Ergonomics on the S2 are pretty special, and it’s where the knife really starts to shine. At first glance the handle is boxy looking and doesn’t appear to be that comfortable. I’ve heard some go so far to say that the handle is “ugly” – I disagree, but to each his own. I’ll say it’s a somewhat unconventional shape, but it really works in your hand. First off, it’s a pistol grip, meaning that the handle attaches to the blade at an angle and naturally orients the blade towards the cutting surface. Lance told me they like this style of handle because it puts the tip on target without bending the hand. In my experience, this design totally works.
The flat back of the handle fits the palm perfectly and your thumb falls into a nicely jimped thumb ramp. When I first picked up the knife I felt like this was a blade I could get some work done with. The flipper also acts and integral guard/choil so your whole hand wraps around the knife nicely. It’s a clever design and the guys at Sniper Bladeworks made the handle plenty big so you have lots of room to move and use various grips.
As a final touch there are some grooves milled into one side of the handle. This provides some extra grip to the already nicely textured G10 and adds some visual interest as well. Lance told me that they like designing knives that look good open and closed – the lines to add a little something extra.
The S2 actually ships with 2 pocket clips, for tip up or tip down carry. Its a good size clip that rides low in the pocket. Retention is good and I found it to be easy to insert into my pocket. Unfortunately the handle has been drilled for right hand carry only.
Deployment and Lock-up
The S2 is deployed by a large flipper on the back of the handle. This knife quickly broke in and I find that deploying this big blade is effortless. I think a flipper was a good idea for this wide blade because your thumb would have to travel far to fully activate a thumb stud. No complaints with the deployment of this knife.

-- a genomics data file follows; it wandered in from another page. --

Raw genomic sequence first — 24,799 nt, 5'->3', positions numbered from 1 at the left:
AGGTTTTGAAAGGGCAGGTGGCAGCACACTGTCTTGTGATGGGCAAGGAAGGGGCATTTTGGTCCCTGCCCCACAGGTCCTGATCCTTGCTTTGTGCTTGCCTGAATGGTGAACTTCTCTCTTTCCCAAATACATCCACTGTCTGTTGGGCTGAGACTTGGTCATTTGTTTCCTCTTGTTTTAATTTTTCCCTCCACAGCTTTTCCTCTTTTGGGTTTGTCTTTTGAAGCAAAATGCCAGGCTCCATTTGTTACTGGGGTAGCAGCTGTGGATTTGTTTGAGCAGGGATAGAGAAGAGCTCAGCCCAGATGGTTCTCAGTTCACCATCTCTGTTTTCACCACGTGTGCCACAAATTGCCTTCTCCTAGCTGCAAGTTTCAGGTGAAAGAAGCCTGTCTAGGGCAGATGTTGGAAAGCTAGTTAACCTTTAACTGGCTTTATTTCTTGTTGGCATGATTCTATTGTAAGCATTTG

Lockup is achieved through a liner lock. This is a pretty thick liner lock and it engages early with a crisp snapping sound. I found it to be easy to disengage, but because the handle isn’t cut away it does take a little more effort than other knives with a cutout for your thumb. I think for most tasks the liner lock will be more than adequate.
Boker S2 – Final Thoughts
All in all I am very pleased with my S2. To be honest, I can’t find a major fault with the knife (the lack of an ambidextrous pocket clip would be my biggest complaint). I think Boker was smart to pick up this cool design from Sniper Bladeworks. When I spoke with Lance he said that they wanted to create something big and functional – just like one of their custom pieces. I think Boker executed that concept wonderfully, as the fit and finish is very high on this knife, with the country of origin being China.
When you consider that the S2 can be acquired for around under $50, it’s tough to ignore the great value here. I won’t be able to afford a custom anytime soon so this is the closest I will be getting to a real Sniper Bladeworks knife for a while.
I recommend purchasing the Boker S2 at Amazon.com. Please consider that purchasing anything through any of the links on this website helps support BladeReviews.com, and keeps the site going. As always, any and all support is greatly appreciated. Thank you very much.